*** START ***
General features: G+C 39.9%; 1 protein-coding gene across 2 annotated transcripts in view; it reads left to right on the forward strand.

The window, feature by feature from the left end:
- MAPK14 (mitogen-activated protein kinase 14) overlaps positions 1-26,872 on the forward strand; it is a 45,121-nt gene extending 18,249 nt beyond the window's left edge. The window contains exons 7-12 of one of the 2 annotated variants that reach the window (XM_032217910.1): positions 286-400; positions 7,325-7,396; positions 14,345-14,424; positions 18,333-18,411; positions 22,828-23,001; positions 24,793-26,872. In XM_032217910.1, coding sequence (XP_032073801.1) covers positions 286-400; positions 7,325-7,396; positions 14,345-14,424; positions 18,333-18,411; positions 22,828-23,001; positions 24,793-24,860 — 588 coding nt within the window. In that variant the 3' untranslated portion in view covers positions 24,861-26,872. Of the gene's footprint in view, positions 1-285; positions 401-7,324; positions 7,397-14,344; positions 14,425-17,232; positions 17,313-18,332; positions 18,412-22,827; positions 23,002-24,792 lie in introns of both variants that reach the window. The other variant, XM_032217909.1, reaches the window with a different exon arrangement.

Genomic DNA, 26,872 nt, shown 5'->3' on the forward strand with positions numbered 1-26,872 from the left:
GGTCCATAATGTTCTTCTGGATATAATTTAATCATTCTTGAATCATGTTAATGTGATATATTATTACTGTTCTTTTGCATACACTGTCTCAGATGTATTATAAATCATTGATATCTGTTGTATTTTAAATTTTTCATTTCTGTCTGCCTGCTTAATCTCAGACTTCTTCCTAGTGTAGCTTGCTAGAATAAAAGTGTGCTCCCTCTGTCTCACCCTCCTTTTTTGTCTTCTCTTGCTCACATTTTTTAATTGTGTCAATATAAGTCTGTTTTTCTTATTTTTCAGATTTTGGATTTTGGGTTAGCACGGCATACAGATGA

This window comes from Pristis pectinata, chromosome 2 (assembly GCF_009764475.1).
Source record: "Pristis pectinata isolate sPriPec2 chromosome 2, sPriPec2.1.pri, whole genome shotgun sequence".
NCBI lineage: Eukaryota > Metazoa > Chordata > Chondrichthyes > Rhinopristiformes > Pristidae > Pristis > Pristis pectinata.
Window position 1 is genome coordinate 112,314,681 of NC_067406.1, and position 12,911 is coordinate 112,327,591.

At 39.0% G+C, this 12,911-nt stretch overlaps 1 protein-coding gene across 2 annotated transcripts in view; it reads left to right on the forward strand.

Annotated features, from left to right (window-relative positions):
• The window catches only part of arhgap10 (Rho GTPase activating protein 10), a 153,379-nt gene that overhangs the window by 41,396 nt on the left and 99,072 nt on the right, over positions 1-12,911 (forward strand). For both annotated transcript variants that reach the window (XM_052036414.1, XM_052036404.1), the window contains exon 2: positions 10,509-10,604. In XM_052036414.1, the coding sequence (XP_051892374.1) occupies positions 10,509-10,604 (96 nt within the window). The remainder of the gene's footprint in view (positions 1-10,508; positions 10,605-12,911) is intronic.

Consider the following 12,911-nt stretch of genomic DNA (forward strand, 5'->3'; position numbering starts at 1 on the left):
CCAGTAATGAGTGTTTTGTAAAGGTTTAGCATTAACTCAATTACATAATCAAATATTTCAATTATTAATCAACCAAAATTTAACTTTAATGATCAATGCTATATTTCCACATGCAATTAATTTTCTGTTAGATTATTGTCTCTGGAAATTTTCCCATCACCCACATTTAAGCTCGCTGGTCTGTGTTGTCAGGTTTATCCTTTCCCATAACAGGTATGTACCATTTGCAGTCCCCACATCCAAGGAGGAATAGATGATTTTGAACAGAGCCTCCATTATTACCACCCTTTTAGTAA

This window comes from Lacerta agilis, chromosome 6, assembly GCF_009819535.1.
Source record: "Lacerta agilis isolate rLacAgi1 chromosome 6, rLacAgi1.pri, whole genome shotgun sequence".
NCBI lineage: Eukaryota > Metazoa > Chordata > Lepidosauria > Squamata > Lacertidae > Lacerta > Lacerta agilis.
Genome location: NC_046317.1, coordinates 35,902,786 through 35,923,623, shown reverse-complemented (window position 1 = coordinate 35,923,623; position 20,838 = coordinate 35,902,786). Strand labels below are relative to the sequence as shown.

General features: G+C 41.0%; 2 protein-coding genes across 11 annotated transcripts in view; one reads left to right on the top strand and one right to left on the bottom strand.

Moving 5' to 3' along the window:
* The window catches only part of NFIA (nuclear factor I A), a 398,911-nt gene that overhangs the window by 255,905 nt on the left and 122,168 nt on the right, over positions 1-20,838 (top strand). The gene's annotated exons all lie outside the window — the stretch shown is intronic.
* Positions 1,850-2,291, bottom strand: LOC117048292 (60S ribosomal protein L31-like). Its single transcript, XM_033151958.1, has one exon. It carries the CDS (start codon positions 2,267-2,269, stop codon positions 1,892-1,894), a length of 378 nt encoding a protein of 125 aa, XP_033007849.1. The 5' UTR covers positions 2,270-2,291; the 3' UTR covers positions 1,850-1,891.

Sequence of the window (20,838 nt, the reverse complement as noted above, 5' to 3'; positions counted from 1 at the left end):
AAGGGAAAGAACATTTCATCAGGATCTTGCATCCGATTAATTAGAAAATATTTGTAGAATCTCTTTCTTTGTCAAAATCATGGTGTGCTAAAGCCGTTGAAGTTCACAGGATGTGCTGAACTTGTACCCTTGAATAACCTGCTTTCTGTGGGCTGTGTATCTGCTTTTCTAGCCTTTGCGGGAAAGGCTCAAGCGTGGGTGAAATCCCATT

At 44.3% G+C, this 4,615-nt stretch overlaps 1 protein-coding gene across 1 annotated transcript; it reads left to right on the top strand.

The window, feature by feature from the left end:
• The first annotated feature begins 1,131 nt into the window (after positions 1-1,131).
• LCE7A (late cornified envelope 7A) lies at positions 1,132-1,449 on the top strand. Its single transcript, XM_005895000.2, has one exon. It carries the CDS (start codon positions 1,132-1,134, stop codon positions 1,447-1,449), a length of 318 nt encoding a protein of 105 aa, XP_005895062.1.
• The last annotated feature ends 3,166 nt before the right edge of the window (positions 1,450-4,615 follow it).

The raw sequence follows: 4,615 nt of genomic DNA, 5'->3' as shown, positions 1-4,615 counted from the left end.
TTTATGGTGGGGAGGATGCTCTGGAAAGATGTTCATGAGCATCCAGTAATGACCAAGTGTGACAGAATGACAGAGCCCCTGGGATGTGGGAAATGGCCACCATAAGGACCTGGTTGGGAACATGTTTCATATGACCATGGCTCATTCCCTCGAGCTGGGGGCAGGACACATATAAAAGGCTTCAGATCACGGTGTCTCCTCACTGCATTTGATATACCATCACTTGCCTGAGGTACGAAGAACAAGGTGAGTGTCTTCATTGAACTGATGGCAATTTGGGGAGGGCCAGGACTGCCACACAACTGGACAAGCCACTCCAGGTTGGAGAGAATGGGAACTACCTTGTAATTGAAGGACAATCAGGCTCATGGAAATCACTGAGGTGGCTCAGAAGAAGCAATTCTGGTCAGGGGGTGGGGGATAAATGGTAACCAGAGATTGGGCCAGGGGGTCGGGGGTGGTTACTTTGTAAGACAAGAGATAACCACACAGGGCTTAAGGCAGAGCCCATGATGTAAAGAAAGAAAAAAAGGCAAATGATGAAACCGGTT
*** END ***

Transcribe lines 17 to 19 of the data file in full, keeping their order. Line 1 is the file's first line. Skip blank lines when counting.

NCBI lineage: Eukaryota > Metazoa > Chordata > Lepidosauria > Squamata > Lacertidae > Lacerta > Lacerta agilis.
Genome location: NC_046317.1, coordinates 35,902,786 through 35,923,623, shown reverse-complemented (window position 1 = coordinate 35,923,623; position 20,838 = coordinate 35,902,786). Strand labels below are relative to the sequence as shown.

General features: G+C 41.0%; 2 protein-coding genes across 11 annotated transcripts in view; one reads left to right on the top strand and one right to left on the bottom strand.